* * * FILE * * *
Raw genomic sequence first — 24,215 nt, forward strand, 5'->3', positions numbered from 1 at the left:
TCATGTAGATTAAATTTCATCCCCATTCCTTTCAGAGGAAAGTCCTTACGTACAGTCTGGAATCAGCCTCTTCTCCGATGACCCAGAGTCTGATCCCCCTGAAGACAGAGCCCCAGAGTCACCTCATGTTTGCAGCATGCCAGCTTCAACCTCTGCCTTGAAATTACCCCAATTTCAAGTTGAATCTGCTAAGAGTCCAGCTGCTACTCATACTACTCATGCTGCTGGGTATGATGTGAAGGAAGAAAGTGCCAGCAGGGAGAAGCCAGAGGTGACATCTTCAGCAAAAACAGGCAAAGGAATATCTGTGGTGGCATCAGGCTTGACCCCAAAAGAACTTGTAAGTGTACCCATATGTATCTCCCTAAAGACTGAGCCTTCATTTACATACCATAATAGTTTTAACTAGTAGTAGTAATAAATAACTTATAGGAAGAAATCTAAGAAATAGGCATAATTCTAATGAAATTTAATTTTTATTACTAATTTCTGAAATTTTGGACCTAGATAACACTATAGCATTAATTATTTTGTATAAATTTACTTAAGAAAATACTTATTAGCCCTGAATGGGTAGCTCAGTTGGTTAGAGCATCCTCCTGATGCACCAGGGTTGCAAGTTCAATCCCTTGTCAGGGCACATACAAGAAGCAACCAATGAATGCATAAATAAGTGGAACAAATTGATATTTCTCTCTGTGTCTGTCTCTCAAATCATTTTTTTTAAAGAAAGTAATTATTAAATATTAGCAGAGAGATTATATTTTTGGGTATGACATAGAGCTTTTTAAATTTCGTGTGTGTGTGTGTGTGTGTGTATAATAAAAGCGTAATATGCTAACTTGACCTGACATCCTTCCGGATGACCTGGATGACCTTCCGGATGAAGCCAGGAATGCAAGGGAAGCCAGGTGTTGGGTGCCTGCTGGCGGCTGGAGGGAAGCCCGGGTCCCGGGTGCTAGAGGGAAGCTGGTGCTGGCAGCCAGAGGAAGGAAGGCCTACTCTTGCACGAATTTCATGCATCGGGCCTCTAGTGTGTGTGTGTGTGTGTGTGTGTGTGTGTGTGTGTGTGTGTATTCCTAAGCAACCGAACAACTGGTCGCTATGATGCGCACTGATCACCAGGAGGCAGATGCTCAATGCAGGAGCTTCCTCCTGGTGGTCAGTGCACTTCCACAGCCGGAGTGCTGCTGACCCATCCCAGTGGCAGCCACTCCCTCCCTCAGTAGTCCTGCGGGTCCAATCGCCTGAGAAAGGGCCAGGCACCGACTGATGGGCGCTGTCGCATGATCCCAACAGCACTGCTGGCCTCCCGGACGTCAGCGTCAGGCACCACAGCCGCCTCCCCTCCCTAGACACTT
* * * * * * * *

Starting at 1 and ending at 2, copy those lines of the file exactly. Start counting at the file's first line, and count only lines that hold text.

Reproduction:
Raw genomic sequence first — 24,215 nt, forward strand, 5'->3', positions numbered from 1 at the left:
TCATGTAGATTAAATTTCATCCCCATTCCTTTCAGAGGAAAGTCCTTACGTACAGTCTGGAATCAGCCTCTTCTCCGATGACCCAGAGTCTGATCCCCCTGAAGACAGAGCCCCAGAGTCACCTCATGTTTGCAGCATGCCAGCTTCAACCTCTGCCTTGAAATTACCCCAATTTCAAGTTGAATCTGCTAAGAGTCCAGCTGCTACTCATACTACTCATGCTGCTGGGTATGATGTGAAGGAAGAAAGTGCCAGCAGGGAGAAGCCAGAGGTGACATCTTCAGCAAAAACAGGCAAAGGAATATCTGTGGTGGCATCAGGCTTGACCCCAAAAGAACTTGTAAGTGTACCCATATGTATCTCCCTAAAGACTGAGCCTTCATTTACATACCATAATAGTTTTAACTAGTAGTAGTAATAAATAACTTATAGGAAGAAATCTAAGAAATAGGCATAATTCTAATGAAATTTAATTTTTATTACTAATTTCTGAAATTTTGGACCTAGATAACACTATAGCATTAATTATTTTGTATAAATTTACTTAAGAAAATACTTATTAGCCCTGAATGGGTAGCTCAGTTGGTTAGAGCATCCTCCTGATGCACCAGGGTTGCAAGTTCAATCCCTTGTCAGGGCACATACAAGAAGCAACCAATGAATGCATAAATAAGTGGAACAAATTGATATTTCTCTCTGTGTCTGTCTCTCAAATCATTTTTTTTAAAGAAAGTAATTATTAAATATTAGCAGAGAGATTATATTTTTGGGTATGACATAGAGCTTTTTAAATTTCGTGTGTGTGTGTGTGTGTGTGTATAATAAAAGCGTAATATGCTAACTTGACCTGACATCCTTCCGGATGACCTGGATGACCTTCCGGATGAAGCCAGGAATGCAAGGGAAGCCAGGTGTTGGGTGCCTGCTGGCGGCTGGAGGGAAGCCCGGGTCCCGGGTGCTAGAGGGAAGCTGGTGCTGGCAGCCAGAGGAAGGAAGGCCTACTCTTGCACGAATTTCATGCATCGGGCCTCTAGTGTGTGTGTGTGTGTGTGTGTGTGTGTGTGTGTGTGTGTGTATTCCTAAGCAACCGAACAACTGGTCGCTATGATGCGCACTGATCACCAGGAGGCAGATGCTCAATGCAGGAGCTTCCTCCTGGTGGTCAGTGCACTTCCACAGCCGGAGTGCTGCTGACCCATCCCAGTGGCAGCCACTCCCTCCCTCAGTAGTCCTGCGGGTCCAATCGCCTGAGAAAGGGCCAGGCACCGACTGATGGGCGCTGTCGCATGATCCCAACAGCACTGCTGGCCTCCCGGACGTCAGCGTCAGGCACCACAGCCGCCTCCCCTCCCTAGACACTT